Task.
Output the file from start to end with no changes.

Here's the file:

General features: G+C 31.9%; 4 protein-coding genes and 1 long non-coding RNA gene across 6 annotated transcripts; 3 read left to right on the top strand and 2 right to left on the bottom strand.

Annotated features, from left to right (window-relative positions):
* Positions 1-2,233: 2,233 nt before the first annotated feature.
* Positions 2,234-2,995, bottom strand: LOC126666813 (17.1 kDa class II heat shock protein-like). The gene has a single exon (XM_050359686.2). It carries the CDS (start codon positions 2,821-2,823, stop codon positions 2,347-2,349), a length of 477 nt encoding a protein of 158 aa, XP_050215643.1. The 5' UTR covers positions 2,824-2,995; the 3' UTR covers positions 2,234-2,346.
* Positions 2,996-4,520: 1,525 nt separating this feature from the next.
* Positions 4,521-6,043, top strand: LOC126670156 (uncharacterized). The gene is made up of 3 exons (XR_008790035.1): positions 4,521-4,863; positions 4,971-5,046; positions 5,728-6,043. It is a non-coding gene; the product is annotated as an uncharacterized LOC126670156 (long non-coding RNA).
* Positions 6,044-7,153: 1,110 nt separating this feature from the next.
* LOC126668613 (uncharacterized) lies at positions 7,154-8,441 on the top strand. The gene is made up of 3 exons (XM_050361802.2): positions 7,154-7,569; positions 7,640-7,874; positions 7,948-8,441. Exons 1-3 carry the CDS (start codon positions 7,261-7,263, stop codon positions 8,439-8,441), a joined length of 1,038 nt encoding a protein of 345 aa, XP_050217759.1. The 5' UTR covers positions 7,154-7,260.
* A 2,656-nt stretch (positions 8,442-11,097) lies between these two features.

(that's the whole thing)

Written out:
General features: G+C 31.9%; 4 protein-coding genes and 1 long non-coding RNA gene across 6 annotated transcripts; 3 read left to right on the top strand and 2 right to left on the bottom strand.

Annotated features, from left to right (window-relative positions):
* Positions 1-2,233: 2,233 nt before the first annotated feature.
* Positions 2,234-2,995, bottom strand: LOC126666813 (17.1 kDa class II heat shock protein-like). The gene has a single exon (XM_050359686.2). It carries the CDS (start codon positions 2,821-2,823, stop codon positions 2,347-2,349), a length of 477 nt encoding a protein of 158 aa, XP_050215643.1. The 5' UTR covers positions 2,824-2,995; the 3' UTR covers positions 2,234-2,346.
* Positions 2,996-4,520: 1,525 nt separating this feature from the next.
* Positions 4,521-6,043, top strand: LOC126670156 (uncharacterized). The gene is made up of 3 exons (XR_008790035.1): positions 4,521-4,863; positions 4,971-5,046; positions 5,728-6,043. It is a non-coding gene; the product is annotated as an uncharacterized LOC126670156 (long non-coding RNA).
* Positions 6,044-7,153: 1,110 nt separating this feature from the next.
* LOC126668613 (uncharacterized) lies at positions 7,154-8,441 on the top strand. The gene is made up of 3 exons (XM_050361802.2): positions 7,154-7,569; positions 7,640-7,874; positions 7,948-8,441. Exons 1-3 carry the CDS (start codon positions 7,261-7,263, stop codon positions 8,439-8,441), a joined length of 1,038 nt encoding a protein of 345 aa, XP_050217759.1. The 5' UTR covers positions 7,154-7,260.
* A 2,656-nt stretch (positions 8,442-11,097) lies between these two features.